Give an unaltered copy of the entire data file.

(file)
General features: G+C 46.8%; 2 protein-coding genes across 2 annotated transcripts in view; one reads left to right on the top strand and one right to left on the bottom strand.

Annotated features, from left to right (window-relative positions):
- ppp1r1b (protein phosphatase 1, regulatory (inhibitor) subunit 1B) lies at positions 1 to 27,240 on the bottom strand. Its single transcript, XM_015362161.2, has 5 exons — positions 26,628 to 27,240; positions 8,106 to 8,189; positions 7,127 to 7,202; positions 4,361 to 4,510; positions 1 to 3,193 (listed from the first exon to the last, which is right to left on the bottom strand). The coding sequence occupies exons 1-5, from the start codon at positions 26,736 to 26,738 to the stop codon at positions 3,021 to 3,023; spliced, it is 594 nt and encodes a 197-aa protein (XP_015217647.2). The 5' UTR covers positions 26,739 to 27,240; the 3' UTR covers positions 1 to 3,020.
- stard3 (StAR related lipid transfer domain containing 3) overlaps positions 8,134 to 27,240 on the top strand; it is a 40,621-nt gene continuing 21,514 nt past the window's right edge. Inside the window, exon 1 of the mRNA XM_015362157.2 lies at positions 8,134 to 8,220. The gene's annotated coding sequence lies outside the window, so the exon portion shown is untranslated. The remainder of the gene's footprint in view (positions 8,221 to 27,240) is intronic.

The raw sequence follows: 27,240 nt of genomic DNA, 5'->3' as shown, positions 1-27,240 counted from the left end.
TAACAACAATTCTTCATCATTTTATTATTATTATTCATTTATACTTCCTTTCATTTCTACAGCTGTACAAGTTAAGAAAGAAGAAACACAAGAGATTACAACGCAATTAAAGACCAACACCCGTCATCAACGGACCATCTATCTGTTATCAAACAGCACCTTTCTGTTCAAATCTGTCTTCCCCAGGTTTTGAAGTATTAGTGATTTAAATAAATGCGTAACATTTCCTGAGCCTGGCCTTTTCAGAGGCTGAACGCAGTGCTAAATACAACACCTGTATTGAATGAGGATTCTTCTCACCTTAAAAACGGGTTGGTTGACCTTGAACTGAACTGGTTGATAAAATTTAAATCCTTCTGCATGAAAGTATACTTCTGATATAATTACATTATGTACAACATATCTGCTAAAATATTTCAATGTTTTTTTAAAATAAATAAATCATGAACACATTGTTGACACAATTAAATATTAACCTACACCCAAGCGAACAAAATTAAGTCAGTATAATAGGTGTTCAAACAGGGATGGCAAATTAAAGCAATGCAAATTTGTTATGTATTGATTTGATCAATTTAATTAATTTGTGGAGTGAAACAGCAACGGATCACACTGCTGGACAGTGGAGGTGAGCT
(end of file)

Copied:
General features: G+C 46.8%; 2 protein-coding genes across 2 annotated transcripts in view; one reads left to right on the top strand and one right to left on the bottom strand.

Annotated features, from left to right (window-relative positions):
- ppp1r1b (protein phosphatase 1, regulatory (inhibitor) subunit 1B) lies at positions 1 to 27,240 on the bottom strand. Its single transcript, XM_015362161.2, has 5 exons — positions 26,628 to 27,240; positions 8,106 to 8,189; positions 7,127 to 7,202; positions 4,361 to 4,510; positions 1 to 3,193 (listed from the first exon to the last, which is right to left on the bottom strand). The coding sequence occupies exons 1-5, from the start codon at positions 26,736 to 26,738 to the stop codon at positions 3,021 to 3,023; spliced, it is 594 nt and encodes a 197-aa protein (XP_015217647.2). The 5' UTR covers positions 26,739 to 27,240; the 3' UTR covers positions 1 to 3,020.
- stard3 (StAR related lipid transfer domain containing 3) overlaps positions 8,134 to 27,240 on the top strand; it is a 40,621-nt gene continuing 21,514 nt past the window's right edge. Inside the window, exon 1 of the mRNA XM_015362157.2 lies at positions 8,134 to 8,220. The gene's annotated coding sequence lies outside the window, so the exon portion shown is untranslated. The remainder of the gene's footprint in view (positions 8,221 to 27,240) is intronic.

The raw sequence follows: 27,240 nt of genomic DNA, 5'->3' as shown, positions 1-27,240 counted from the left end.
TAACAACAATTCTTCATCATTTTATTATTATTATTCATTTATACTTCCTTTCATTTCTACAGCTGTACAAGTTAAGAAAGAAGAAACACAAGAGATTACAACGCAATTAAAGACCAACACCCGTCATCAACGGACCATCTATCTGTTATCAAACAGCACCTTTCTGTTCAAATCTGTCTTCCCCAGGTTTTGAAGTATTAGTGATTTAAATAAATGCGTAACATTTCCTGAGCCTGGCCTTTTCAGAGGCTGAACGCAGTGCTAAATACAACACCTGTATTGAATGAGGATTCTTCTCACCTTAAAAACGGGTTGGTTGACCTTGAACTGAACTGGTTGATAAAATTTAAATCCTTCTGCATGAAAGTATACTTCTGATATAATTACATTATGTACAACATATCTGCTAAAATATTTCAATGTTTTTTTAAAATAAATAAATCATGAACACATTGTTGACACAATTAAATATTAACCTACACCCAAGCGAACAAAATTAAGTCAGTATAATAGGTGTTCAAACAGGGATGGCAAATTAAAGCAATGCAAATTTGTTATGTATTGATTTGATCAATTTAATTAATTTGTGGAGTGAAACAGCAACGGATCACACTGCTGGACAGTGGAGGTGAGCT